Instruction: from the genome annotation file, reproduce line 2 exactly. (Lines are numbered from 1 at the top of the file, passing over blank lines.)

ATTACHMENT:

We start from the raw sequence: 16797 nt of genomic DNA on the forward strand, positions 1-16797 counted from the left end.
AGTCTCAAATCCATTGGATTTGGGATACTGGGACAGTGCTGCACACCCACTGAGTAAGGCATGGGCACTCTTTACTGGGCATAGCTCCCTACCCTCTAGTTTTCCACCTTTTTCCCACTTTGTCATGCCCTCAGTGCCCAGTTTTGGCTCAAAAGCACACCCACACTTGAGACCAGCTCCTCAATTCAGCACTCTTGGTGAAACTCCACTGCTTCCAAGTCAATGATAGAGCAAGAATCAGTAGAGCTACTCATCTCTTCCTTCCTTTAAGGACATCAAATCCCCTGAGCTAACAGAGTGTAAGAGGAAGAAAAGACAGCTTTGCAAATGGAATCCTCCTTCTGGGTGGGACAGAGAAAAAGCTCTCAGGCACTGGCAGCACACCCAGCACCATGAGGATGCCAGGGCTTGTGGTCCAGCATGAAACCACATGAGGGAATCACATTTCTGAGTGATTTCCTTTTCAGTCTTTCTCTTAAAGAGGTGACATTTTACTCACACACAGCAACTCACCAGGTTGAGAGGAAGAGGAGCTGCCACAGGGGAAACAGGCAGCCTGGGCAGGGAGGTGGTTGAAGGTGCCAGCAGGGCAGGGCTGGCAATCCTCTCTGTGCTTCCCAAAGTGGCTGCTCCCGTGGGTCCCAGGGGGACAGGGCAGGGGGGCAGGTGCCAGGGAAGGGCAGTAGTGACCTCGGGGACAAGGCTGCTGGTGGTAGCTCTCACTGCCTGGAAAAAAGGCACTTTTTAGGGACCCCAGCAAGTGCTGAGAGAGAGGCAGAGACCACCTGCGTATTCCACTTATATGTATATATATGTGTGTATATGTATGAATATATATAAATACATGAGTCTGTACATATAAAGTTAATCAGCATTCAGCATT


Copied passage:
AGTCTCAAATCCATTGGATTTGGGATACTGGGACAGTGCTGCACACCCACTGAGTAAGGCATGGGCACTCTTTACTGGGCATAGCTCCCTACCCTCTAGTTTTCCACCTTTTTCCCACTTTGTCATGCCCTCAGTGCCCAGTTTTGGCTCAAAAGCACACCCACACTTGAGACCAGCTCCTCAATTCAGCACTCTTGGTGAAACTCCACTGCTTCCAAGTCAATGATAGAGCAAGAATCAGTAGAGCTACTCATCTCTTCCTTCCTTTAAGGACATCAAATCCCCTGAGCTAACAGAGTGTAAGAGGAAGAAAAGACAGCTTTGCAAATGGAATCCTCCTTCTGGGTGGGACAGAGAAAAAGCTCTCAGGCACTGGCAGCACACCCAGCACCATGAGGATGCCAGGGCTTGTGGTCCAGCATGAAACCACATGAGGGAATCACATTTCTGAGTGATTTCCTTTTCAGTCTTTCTCTTAAAGAGGTGACATTTTACTCACACACAGCAACTCACCAGGTTGAGAGGAAGAGGAGCTGCCACAGGGGAAACAGGCAGCCTGGGCAGGGAGGTGGTTGAAGGTGCCAGCAGGGCAGGGCTGGCAATCCTCTCTGTGCTTCCCAAAGTGGCTGCTCCCGTGGGTCCCAGGGGGACAGGGCAGGGGGGCAGGTGCCAGGGAAGGGCAGTAGTGACCTCGGGGACAAGGCTGCTGGTGGTAGCTCTCACTGCCTGGAAAAAAGGCACTTTTTAGGGACCCCAGCAAGTGCTGAGAGAGAGGCAGAGACCACCTGCGTATTCCACTTATATGTATATATATGTGTGTATATGTATGAATATATATAAATACATGAGTCTGTACATATAAAGTTAATCAGCATTCAGCATT